Generating Self Signed Certificates For Unit Testing In C#

I recently wrote a piece of code that used a self signed certificate to then sign a web request. All went well until it came to unit testing this particular piece of code. I (incorrectly) assumed that I could just write something like so :

var certificate = new X509Certificate2();

And on the face of it, it works. But as soon as the certificate actually starts getting used, there is a lot of internals that suddenly break at runtime.

Luckily there’s actually a simple solution. We can generate our own self signed certificate, and simply “hard code” it in code to be used anywhere we need a certificate.

Generating The Self Signed Certificate Using Powershell

To get this working, we need to use Powershell. If you are on a non-windows machine, then you’ll need to work out how to generate a self signed cert (And get the Base64 encoded string) yourself, and then skip to step 2.

Back to powershell. In an *Administrator* powershell prompt, run the following :

New-SelfSignedCertificate -certstorelocation cert:\localmachine\my -dnsname MySelfSignedCertificate -NotAfter (Get-Date).AddYears(10)

Note that this generates a certificate and installs it into your local machine (Which you can later remove). I couldn’t find a way in powershell to generate the certificate and *immediately* export it without having to first install it into a store location.

The result of this action should print a thumbprint. Save the thumbprint into a notepad because we’ll need it shortly.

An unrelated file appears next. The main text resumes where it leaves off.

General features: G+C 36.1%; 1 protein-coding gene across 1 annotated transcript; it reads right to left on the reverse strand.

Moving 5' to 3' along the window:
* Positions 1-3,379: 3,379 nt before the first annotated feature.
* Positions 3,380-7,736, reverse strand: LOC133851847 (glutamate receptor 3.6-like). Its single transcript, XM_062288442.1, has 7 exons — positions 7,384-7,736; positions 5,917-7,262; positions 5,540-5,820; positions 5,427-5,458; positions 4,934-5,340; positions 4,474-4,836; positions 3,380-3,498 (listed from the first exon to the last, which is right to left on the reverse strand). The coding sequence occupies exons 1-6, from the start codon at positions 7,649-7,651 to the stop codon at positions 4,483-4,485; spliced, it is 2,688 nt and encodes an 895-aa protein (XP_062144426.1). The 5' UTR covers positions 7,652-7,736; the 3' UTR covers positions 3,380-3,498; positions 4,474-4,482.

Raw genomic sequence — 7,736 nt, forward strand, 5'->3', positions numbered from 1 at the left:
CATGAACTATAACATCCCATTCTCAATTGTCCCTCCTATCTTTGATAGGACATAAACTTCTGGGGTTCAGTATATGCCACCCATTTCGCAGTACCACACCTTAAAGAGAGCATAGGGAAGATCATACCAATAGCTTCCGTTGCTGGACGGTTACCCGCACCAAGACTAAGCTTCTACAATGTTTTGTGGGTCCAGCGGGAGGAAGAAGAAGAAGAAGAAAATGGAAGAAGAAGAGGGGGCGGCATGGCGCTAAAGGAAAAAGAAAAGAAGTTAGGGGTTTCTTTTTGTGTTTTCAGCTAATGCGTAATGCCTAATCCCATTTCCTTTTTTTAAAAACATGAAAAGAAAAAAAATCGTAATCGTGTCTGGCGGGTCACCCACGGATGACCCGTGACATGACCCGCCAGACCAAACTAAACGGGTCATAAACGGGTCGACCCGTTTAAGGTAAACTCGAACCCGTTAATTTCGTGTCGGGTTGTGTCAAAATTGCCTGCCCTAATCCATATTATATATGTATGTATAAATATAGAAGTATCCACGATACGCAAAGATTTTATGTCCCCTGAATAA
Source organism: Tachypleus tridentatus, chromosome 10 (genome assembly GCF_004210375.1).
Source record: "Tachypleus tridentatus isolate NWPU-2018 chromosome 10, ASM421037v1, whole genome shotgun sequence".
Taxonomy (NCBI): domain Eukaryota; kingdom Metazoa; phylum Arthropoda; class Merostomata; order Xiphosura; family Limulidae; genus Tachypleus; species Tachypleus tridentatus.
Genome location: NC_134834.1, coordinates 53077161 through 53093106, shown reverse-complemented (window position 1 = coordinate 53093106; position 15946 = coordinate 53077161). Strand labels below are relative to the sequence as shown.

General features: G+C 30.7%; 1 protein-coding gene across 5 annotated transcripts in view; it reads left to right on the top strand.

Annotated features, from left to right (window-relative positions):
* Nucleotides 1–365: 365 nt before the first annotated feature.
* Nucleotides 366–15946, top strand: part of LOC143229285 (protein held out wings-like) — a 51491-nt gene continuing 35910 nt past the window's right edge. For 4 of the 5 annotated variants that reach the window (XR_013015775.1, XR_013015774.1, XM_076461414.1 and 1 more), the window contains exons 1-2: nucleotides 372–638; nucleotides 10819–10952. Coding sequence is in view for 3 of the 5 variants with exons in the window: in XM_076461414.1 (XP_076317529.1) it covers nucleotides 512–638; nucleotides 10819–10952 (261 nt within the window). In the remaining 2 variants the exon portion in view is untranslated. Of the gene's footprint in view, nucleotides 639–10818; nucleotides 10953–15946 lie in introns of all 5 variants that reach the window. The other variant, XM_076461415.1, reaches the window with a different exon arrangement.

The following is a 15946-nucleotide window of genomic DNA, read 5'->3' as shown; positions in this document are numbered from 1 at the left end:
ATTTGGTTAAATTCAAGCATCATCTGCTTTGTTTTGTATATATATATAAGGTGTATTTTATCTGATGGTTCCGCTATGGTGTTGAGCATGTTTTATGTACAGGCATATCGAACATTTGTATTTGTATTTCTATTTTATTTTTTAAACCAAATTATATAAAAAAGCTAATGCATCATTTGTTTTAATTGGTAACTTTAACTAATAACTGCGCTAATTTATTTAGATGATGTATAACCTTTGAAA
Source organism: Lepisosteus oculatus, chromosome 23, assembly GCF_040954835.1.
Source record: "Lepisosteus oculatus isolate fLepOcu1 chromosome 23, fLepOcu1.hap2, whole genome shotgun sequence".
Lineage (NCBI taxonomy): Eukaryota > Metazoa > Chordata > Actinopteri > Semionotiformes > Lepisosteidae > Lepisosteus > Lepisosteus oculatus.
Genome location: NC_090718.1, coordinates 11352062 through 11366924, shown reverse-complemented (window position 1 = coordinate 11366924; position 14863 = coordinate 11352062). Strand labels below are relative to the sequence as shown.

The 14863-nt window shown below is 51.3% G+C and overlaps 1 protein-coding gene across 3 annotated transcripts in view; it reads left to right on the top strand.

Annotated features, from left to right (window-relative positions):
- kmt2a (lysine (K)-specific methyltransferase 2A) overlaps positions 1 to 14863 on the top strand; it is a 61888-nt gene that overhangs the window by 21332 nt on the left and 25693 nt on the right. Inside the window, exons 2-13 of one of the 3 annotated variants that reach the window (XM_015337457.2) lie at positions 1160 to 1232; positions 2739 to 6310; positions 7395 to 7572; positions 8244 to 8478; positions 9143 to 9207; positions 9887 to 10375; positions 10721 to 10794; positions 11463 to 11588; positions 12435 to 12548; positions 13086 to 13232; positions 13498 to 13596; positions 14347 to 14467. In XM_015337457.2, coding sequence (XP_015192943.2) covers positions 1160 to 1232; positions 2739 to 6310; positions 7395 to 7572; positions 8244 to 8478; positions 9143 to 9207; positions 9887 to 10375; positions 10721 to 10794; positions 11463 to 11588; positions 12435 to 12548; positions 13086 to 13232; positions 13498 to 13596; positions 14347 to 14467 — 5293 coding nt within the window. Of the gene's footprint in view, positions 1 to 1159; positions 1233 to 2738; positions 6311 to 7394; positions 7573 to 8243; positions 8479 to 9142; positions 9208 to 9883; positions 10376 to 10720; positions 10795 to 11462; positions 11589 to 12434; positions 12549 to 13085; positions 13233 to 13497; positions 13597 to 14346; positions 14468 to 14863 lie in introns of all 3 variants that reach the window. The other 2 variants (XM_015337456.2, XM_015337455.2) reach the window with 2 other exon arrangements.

The next piece of powershell we need to run is the following :

$password = ConvertTo-SecureString -String "Password" -Force -AsPlainText
Export-PfxCertificate -cert cert:\localMachine\my\{YOURTHUMBPRINTHERE} -FilePath $env:USERPROFILE\Desktop\MySelfSignedCertificate.pfx -Password $password

It creates a secure password (Change if you like but remember it!), and exports the certificate to your desktop as a pfx file. Almost there!

Finally, CD to your desktop and run :

$pfx_cert = get-content 'MySelfSignedCertificate.pfx' -Encoding Byte
$base64 = [System.Convert]::ToBase64String($pfx_cert)
Write-Host $base64

This will read the certificate from your local machine, and print out a long string as Base64. Save this into notepad and move onto the next step.

Loading Your Base64 Encoded Certificate

Once you have the certificate as a Base64 string, then actually, the rest is easy. Here’s the C# code you need.

public static X509Certificate2 GetClientTestingCertificate()
{
    string certificateString = "PUTYOURCERTIFICATESTRINGINHERE";
    var privateKeyBytes = Convert.FromBase64String(certificateString);
    var pfxPassword = "Password";
    return new X509Certificate2(privateKeyBytes, pfxPassword);
}

And that’s literally it. You will now be using a real certificate that doesn’t need to be installed on every single machine for unit tests to run.

I do want to stress that in most cases, this is purely for unit tests. You should not do this if you actually intend to be signing requests or using a certificate in any other “real” way. Unit tests only!

Cleaning Up (Windows)

If you followed the above steps to generate a certificate, then you’ll also want to go and delete your testing certificate from your local store. To do so, simply open MMC, view your certificate stores for your local computer, and delete the certificate named “MySelfSignedCertificate”.

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